When October rolls around, fresh pork and Halloween can sometimes eclipse what is one of Florida’s most prized cash crops – fresh Florida seafood.
Even pork fans have to admit that Florida seafood – stone crabs, rock shrimp, lobster, clams, conch, etc. – is an embarrassment of riches.
Almost any day in Mayport or at any of the other northeast Florida fisheries, you can take your money to the docks and buy some of the freshest seafood in the world.
And one of the best things about GreaterJax™ is that you can even catch your own supremely fresh seafood if you’ve a mind to.
Hello – It’s National Seafood Month.
Fresh from Florida
Florida fishermen reeled in over $14 billion of it, the second highest total in the United States.
Hooray for Florida, hooray for October, hooray for seafood!
Thank you for Florida lobster.
Thank you for clams, for conchs.
For oysters and scallops, blue crabs, stone crabs, octopus, squid and shrimp – rock, white, tiger and otherwise.
- Percent of spiny lobster harvested in Florida – 100%
- Percent of stone crab harvested in Florida – 97%
In addition, Florida fishermen catch more than 84% of the nation's supply of grouper, pompano, mullet, stone crab, pink shrimp, spiny lobsters, and Spanish mackerel.
Tiny little crustacean protein pellets
It’s no secret that seafood – shrimp and other shellfish in particular – is good for you.
However, most of us don’t realize how good.
First, a three-ounce portion of gill fish – name one – has only about 150 calories.
Second, seafood, even the fattier fishes like salmon and herring, is very low in total fat.
Most gill fish run about 5%, most shellfish under 5%, while the most fatty fishes like salmon and herring are only about 15% fat.
And it’s good fat, too, mostly unsaturated and just chock full of Omega-3 fatty acids which can help reduce heart disease by making the blood less likely to clot and block blood vessels.
Loading up on Omega-3s may also decrease total body cholesterol.
Most seafood contains well under 100 milligrams per three-ounce serving, less than one third of the daily cholesterol recommended in low-cholesterol diets.
The same three-ounce portion of seafood contains about a third of the daily protein your body needs.
So celebrate National Seafood Month responsibly with a dish that makes the most of the fresh seafood that we Greater Jacksonvillagers™ have in abundance.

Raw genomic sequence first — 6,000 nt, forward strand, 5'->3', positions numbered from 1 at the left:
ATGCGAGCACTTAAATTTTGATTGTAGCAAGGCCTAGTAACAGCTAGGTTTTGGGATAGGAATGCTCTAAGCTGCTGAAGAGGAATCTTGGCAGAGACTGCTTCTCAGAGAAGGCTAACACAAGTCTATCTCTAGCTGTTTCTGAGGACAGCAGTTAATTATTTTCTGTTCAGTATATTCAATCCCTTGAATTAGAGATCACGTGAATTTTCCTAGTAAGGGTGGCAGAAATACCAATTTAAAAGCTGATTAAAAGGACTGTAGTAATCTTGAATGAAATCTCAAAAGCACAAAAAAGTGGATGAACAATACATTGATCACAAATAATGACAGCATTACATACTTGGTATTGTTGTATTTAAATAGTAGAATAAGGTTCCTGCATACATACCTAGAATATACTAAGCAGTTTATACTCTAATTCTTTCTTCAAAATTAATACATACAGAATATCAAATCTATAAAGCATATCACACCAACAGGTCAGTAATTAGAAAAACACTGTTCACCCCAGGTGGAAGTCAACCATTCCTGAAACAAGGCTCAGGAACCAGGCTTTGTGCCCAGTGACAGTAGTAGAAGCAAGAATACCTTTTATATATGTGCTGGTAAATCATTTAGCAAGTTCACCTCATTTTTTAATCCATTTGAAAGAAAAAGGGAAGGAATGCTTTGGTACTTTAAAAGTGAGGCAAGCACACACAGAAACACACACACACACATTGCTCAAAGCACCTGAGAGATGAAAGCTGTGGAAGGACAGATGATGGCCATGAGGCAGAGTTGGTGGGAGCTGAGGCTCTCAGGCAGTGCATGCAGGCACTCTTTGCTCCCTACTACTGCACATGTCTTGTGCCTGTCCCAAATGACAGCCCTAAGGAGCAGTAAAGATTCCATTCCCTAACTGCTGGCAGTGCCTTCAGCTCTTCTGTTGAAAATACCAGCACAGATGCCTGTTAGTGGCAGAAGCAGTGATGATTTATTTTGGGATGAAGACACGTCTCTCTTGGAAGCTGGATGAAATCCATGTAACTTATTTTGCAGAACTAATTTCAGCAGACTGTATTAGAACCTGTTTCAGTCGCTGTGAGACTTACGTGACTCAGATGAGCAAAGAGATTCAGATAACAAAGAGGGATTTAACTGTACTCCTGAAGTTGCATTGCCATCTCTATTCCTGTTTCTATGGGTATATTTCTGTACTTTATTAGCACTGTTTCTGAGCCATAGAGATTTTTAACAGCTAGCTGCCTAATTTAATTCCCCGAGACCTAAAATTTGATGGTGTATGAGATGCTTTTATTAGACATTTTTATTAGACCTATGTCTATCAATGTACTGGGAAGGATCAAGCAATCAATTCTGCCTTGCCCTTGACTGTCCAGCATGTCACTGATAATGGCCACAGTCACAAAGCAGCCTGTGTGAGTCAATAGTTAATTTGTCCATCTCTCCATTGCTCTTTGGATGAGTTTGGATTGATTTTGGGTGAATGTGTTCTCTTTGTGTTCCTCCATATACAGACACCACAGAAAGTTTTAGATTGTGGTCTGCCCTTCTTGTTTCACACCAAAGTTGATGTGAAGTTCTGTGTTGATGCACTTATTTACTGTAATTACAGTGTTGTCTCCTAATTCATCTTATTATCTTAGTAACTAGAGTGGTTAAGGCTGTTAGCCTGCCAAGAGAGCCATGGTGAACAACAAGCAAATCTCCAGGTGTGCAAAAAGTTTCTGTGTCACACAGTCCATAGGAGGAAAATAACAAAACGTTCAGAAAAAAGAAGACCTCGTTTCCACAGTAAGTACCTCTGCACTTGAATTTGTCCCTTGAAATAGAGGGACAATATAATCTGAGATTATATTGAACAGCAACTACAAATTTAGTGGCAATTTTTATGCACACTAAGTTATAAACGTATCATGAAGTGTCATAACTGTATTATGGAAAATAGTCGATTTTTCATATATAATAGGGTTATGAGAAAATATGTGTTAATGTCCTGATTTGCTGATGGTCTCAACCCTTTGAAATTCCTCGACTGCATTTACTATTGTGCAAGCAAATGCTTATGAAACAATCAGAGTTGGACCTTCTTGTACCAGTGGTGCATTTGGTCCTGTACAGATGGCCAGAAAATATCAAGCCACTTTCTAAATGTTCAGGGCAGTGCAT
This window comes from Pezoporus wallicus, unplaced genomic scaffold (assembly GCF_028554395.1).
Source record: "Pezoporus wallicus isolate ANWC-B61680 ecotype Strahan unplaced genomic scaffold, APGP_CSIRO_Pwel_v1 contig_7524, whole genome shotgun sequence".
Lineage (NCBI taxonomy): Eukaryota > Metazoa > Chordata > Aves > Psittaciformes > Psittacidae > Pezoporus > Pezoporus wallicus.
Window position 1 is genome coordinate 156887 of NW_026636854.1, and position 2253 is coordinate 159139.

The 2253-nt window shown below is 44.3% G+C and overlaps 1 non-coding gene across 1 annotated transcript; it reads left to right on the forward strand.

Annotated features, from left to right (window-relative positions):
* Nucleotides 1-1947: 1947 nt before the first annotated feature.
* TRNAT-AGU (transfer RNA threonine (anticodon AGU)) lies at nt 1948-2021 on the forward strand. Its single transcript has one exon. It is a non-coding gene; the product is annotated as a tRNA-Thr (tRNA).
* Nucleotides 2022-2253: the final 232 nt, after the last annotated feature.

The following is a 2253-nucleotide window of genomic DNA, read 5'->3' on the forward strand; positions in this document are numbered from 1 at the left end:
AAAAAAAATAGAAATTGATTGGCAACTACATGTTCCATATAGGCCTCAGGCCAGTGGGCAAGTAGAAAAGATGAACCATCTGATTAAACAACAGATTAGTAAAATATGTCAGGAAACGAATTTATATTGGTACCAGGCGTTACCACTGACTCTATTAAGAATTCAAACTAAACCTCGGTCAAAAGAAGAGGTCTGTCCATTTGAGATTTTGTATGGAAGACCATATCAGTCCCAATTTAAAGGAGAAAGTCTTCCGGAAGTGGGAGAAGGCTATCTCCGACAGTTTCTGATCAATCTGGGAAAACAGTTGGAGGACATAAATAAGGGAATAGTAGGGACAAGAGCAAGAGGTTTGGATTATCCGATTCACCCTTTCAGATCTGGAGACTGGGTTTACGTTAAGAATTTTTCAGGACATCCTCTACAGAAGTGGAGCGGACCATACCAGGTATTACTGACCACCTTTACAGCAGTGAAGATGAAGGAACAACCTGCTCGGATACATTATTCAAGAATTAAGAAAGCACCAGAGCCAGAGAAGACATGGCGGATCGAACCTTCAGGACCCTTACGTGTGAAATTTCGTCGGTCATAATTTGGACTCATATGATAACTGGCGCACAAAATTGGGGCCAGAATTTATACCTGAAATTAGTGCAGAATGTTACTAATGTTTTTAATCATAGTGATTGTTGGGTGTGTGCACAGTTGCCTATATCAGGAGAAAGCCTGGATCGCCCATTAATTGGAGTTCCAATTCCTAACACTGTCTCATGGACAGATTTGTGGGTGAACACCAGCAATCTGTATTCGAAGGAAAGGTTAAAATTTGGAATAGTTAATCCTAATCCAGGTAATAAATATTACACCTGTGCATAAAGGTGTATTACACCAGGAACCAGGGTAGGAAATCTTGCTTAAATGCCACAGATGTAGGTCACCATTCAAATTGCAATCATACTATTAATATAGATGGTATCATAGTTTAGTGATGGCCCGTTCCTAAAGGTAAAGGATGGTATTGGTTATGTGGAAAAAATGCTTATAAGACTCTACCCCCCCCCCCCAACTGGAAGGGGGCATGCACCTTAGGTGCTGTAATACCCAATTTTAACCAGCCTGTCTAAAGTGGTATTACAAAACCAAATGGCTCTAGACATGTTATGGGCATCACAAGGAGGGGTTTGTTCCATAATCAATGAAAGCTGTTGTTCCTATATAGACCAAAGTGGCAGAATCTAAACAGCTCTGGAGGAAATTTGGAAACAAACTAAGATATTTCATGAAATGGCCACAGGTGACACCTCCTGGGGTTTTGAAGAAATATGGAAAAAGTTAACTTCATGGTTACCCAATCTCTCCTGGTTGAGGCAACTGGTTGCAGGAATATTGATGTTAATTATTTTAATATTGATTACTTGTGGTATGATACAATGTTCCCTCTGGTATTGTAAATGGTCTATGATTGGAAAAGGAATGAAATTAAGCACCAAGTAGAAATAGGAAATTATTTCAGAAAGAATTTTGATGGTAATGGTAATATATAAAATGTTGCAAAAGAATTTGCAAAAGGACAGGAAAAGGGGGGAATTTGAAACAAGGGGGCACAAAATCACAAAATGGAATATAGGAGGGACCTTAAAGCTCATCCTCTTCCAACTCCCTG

Cioppino (chō-PĒ-nō), a light seafood stew often served over pasta, probably originated in Genoa, Italy.
It’s introduction to American cuisine came in the late 1800’s in San Francisco, when Italian immigrants in the fishing fleets began sharing and selling the dinners they made from their catches of the day.
While it’s common for cooks to used a tomato-based sauce, you don’t have to.
Cioppino is light and fresh – an easy one-pot meal that’s in under an hour.
As always used as much catch-of-the-day as you can afford.
Ingredients – Seafood
- Clams, cleaned & in the shell
- Mussels, cleaned & in the shell
- Crab claws / legs, fresh if possible
- Shrimp, fresh and shelled
- Scallops, fresh and shelled
- Octopus or squid, cleaned and sliced
- Crawfish tails, cooked
- Fresh conch, sliced
Ingredients – Sauce
- White wine
- Extra virgin olive oil
- Pressed garlic
- Fresh lemon
- Parmesan cheese
- Chicken stock
- Sea salt
- Fresh cracked black pepper
- Grated parmesan, fresh basil, capers for garnish
- In a large skillet, heat 2 tbsps. of olive oil and sauté garlic until fragrant but not brown.
- Add white wine then season with salt and pepper.
- Add chicken stock to a depth of about ¼ inch to start. Add lemon juice, then reduce.
- Add more seasoning, wine and stock as needed until you achieve your desired flavor.
- Flavor of the stock should be bright and savory.
- First, add the clams and mussels, which take about ten minutes to steam open.
- Reduce the heat just a little and cover your skillet. Check in at about five minutes and then again at about seven minutes.
- When the shells are opened, add the crab claws/legs and the shrimp and stir. Remove unopened shellfish and discard.
- In 2-3 minutes the shrimp will turn pink.
- Turn the heat down again, and add the octopus, crawfish and conch.
- Stir them in well, 1-2 minutes and serve immediately over warmed crostini.
- Garnish with parmesan, fresh basil and capers.
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OFFICIAL BIO: K Truitt is a second-generation, native Floridian born in Jacksonville. Truitt worked in public higher education for 25 years and knows newspaper publishing, printing and graphic design. Contact: email@example.com